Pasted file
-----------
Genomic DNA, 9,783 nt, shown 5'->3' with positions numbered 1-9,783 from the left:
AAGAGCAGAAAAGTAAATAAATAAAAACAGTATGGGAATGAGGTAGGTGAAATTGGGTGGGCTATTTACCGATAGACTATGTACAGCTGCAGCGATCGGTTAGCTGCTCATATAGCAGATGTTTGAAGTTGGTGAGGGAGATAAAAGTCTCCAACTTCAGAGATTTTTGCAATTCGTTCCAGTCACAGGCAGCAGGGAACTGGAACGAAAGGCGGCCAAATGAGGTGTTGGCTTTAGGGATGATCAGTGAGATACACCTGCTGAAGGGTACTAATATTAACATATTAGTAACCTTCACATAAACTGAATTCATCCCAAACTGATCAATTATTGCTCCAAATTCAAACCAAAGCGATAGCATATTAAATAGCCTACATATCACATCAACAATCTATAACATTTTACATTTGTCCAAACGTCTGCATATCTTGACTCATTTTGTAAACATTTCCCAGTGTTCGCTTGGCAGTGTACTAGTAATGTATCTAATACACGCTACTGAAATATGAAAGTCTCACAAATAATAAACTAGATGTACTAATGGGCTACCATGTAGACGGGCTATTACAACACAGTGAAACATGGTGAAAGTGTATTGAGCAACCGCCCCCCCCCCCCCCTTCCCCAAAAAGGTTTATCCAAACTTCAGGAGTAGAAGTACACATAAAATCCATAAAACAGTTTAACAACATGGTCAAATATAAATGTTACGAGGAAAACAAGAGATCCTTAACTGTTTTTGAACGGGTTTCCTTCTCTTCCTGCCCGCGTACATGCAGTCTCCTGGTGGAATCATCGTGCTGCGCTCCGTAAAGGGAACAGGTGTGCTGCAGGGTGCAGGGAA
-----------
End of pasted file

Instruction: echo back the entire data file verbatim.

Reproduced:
Genomic DNA, 9,783 nt, shown 5'->3' with positions numbered 1-9,783 from the left:
AAGAGCAGAAAAGTAAATAAATAAAAACAGTATGGGAATGAGGTAGGTGAAATTGGGTGGGCTATTTACCGATAGACTATGTACAGCTGCAGCGATCGGTTAGCTGCTCATATAGCAGATGTTTGAAGTTGGTGAGGGAGATAAAAGTCTCCAACTTCAGAGATTTTTGCAATTCGTTCCAGTCACAGGCAGCAGGGAACTGGAACGAAAGGCGGCCAAATGAGGTGTTGGCTTTAGGGATGATCAGTGAGATACACCTGCTGAAGGGTACTAATATTAACATATTAGTAACCTTCACATAAACTGAATTCATCCCAAACTGATCAATTATTGCTCCAAATTCAAACCAAAGCGATAGCATATTAAATAGCCTACATATCACATCAACAATCTATAACATTTTACATTTGTCCAAACGTCTGCATATCTTGACTCATTTTGTAAACATTTCCCAGTGTTCGCTTGGCAGTGTACTAGTAATGTATCTAATACACGCTACTGAAATATGAAAGTCTCACAAATAATAAACTAGATGTACTAATGGGCTACCATGTAGACGGGCTATTACAACACAGTGAAACATGGTGAAAGTGTATTGAGCAACCGCCCCCCCCCCCCCCTTCCCCAAAAAGGTTTATCCAAACTTCAGGAGTAGAAGTACACATAAAATCCATAAAACAGTTTAACAACATGGTCAAATATAAATGTTACGAGGAAAACAAGAGATCCTTAACTGTTTTTGAACGGGTTTCCTTCTCTTCCTGCCCGCGTACATGCAGTCTCCTGGTGGAATCATCGTGCTGCGCTCCGTAAAGGGAACAGGTGTGCTGCAGGGTGCAGGGAA